How much do these principles resonate with the Western world? Are they ready to make sacrifices for the sake of these values?

The problem is that the Western world is not homogeneous, and it’s very diverse. All democratic values are existent in the countries of the Western world: freedom, dignity, natural human rights, and the right to the pursuit of happiness, which, by the way, has been written into the U.S. Constitution.

However, depending on which foreign audience we are communicating with, which country, which language, and in which cultural and historical context, we need to choose appropriate emphases. We should not assume that there is a homogenous culture in the West. And it’s this diversity that makes it attractive.

How do you feel about the idea that Russia can act as some kind of "necessary evil", a catalyst for the awakening of Europe?

What comes to mind is Faust asking Mephistopheles, "Who are you, then?" Mephistopheles answers that he is a part of that power which eternally wills evil and eternally works good. But is Russia able to at least provoke something good? It seems to me that it is evil that creates evil throughout its whole history. This is hell, an absolute abyss of evil.

QuoteLooking for Russians who are somehow "good" is a wasted effort.

But knowing and learning about evil is important. I have a metaphor: Russia is a shadow of civilization. It means that Russia is not some other civilization or anti-civilization. We have our Western European civilization, and they are its shadow, which mirrors all the forms of our civilization but in a shadowy, dark, and devilish manner. We need to understand this and learn to live beside it. However, it’s preferable to transform this shadow gradually and at least separate it from us so that it doesn’t swallow us.

Extreme danger comes from their manipulating the freedom of speech, which they turn into the freedom to say anything at all. Peter Pomerantsev, who has extensive working experience within Russian media, has demonstrated this in his book, which was brilliantly translated by Ukrainian poet, writer, and translator Andrii Bondar. The name of the book, Nothing Is True and Everything Is Possible, is itself a diagnosis.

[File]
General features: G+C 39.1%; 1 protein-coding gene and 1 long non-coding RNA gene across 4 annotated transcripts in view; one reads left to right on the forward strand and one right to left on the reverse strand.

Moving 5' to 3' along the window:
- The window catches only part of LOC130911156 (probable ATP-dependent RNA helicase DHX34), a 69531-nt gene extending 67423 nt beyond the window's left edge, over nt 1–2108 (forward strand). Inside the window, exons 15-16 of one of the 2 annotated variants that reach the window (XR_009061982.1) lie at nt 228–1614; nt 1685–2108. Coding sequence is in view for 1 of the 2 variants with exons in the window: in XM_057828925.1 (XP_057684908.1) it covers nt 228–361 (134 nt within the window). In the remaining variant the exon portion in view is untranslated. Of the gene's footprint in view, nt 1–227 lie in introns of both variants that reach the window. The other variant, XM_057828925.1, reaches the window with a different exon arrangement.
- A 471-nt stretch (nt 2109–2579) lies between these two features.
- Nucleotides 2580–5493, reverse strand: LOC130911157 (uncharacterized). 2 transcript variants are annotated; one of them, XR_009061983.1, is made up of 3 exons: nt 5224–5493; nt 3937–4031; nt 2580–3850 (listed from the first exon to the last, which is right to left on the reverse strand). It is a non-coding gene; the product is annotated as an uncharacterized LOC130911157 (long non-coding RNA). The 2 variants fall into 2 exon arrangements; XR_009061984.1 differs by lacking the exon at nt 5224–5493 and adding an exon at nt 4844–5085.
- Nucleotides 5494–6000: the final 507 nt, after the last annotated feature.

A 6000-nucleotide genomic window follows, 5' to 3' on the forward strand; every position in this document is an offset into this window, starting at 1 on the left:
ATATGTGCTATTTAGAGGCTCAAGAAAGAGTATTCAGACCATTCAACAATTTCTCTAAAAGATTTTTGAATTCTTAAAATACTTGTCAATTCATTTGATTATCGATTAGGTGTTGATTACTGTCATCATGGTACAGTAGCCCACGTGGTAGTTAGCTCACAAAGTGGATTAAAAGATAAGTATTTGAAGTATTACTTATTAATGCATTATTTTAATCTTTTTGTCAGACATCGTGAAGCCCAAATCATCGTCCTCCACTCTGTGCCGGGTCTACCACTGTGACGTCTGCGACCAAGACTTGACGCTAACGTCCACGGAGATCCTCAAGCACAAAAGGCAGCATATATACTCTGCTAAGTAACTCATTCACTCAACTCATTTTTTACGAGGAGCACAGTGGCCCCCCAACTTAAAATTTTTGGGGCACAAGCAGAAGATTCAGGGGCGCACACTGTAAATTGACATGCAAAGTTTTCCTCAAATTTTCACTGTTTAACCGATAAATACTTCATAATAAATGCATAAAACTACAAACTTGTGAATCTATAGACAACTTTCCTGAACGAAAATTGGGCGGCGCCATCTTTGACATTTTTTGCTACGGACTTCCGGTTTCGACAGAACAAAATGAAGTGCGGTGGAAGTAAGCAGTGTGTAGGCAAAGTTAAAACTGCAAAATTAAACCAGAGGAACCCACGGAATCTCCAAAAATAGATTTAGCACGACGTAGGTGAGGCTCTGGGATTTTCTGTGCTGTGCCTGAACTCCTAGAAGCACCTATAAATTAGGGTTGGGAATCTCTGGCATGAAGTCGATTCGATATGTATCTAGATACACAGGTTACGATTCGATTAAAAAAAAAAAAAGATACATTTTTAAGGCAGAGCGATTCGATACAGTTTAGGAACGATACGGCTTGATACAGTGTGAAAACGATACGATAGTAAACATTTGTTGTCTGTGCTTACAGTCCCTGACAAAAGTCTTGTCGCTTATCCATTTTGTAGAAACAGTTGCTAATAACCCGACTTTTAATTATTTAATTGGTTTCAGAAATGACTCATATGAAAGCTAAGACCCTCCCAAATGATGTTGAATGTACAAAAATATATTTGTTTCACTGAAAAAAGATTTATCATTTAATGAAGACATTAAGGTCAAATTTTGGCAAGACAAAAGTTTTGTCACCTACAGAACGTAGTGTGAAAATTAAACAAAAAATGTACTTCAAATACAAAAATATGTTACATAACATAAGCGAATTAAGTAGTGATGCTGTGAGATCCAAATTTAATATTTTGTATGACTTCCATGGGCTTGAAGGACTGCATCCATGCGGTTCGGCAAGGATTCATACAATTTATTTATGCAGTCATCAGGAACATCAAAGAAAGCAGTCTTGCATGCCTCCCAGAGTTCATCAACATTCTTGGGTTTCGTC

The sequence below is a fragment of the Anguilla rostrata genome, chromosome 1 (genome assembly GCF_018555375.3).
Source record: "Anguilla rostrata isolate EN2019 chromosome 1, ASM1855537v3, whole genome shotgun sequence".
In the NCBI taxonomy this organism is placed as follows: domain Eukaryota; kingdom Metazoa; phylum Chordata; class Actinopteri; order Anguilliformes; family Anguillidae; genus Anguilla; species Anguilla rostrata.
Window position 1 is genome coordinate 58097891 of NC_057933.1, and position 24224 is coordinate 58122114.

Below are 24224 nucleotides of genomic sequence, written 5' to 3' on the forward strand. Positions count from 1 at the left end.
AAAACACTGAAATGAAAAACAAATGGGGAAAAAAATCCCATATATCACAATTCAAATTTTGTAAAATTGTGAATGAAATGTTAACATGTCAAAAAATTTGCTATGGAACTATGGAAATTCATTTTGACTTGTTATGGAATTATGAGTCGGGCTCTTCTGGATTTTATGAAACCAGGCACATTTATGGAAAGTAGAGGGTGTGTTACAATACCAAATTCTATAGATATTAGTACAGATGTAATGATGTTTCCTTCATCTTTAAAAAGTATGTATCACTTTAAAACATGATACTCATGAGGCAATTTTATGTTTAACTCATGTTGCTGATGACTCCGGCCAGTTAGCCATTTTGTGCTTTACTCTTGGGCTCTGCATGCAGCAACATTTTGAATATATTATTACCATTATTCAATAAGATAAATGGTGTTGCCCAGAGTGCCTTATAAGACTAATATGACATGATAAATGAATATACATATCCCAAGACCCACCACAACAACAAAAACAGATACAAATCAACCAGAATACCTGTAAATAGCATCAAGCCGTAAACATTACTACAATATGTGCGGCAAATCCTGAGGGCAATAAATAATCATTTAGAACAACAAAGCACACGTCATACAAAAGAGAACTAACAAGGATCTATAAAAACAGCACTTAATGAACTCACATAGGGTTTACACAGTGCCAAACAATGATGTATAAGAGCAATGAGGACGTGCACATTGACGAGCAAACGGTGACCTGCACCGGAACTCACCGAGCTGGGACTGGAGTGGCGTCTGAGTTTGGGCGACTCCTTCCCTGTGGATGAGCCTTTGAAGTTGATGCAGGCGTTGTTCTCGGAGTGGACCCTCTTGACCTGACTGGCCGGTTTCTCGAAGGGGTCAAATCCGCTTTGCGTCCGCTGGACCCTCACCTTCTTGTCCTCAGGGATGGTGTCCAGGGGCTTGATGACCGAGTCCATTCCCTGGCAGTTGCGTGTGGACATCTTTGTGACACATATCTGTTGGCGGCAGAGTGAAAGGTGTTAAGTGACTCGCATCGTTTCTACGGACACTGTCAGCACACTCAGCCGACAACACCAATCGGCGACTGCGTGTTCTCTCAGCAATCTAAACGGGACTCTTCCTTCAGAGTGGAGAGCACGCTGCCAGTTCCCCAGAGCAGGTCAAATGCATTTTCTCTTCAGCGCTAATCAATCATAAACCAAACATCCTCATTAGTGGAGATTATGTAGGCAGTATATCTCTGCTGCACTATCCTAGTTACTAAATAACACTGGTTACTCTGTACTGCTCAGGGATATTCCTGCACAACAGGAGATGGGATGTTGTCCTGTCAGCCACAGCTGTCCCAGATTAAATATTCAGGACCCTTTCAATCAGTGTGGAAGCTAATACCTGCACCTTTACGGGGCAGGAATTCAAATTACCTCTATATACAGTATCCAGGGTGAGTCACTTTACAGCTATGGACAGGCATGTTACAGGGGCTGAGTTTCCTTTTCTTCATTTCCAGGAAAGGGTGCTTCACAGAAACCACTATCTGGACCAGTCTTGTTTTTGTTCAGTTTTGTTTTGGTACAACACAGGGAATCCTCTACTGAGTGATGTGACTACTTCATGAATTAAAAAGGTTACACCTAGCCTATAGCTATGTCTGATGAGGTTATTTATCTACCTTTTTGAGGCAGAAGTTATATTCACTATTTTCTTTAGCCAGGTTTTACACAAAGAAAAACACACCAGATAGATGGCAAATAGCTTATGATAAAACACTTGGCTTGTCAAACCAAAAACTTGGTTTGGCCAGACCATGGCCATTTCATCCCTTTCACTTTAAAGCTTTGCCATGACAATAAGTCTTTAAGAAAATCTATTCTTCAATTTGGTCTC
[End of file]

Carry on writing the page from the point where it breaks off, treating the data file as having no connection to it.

While journalists in today’s civilized world fight for the right to say the truth, in Russia’s realm of death, it turns into the right to lie. And not just lie, but create the illusion that everybody lies.

QuoteWhat does their rhetoric claim? "Yes, we lie, and we are deceitful creatures, but then everybody lies, so there’s no truth in this world."

According to Peter Pomerantsev, Russian propaganda aims not to prove itself right but to muddle the information space to the extent that it becomes impossible to tell the truth from lies.

That’s why it cannot be considered propaganda. Propaganda itself is neither good nor bad. It’s just a tool to promote certain ideas, advertisement of a kind. Propaganda promoting the ideas of dignity, freedom, human rights, and equality isn’t bad at all. But when it promotes Communism or Nazism, it’s bad. But there’s no propaganda in Russia. I agree with Peter that this is not propaganda. The Communists or the Nazis had their inhumane ideologies whose metastases still persist in our society; that said, these were ideologies.

Vakhtang Kebuladze: The Russians create the hellish, horrible illusion that everyone in this world lies

Vakhtang Kebuladze: The Russians create the hellish, horrible illusion that everyone in this world lies

Today’s Russia is so degraded that it doesn’t even have any ideology. What is the Russian world? It has no ideology. They have nothing to promote. They create the hellish, horrible illusion that everyone in this world lies and that there’s no universal human values. They believe life to be overrated and not a universal value — if we are all to die, it doesn’t matter who and how dies, and life shouldn’t be valued.

QuoteIt’s an absolute necrophilia and enchantment with death. That’s why I call this monster the Russian realm of death. Their only ideology is spreading death and violence. These are intrinsic features of this realm.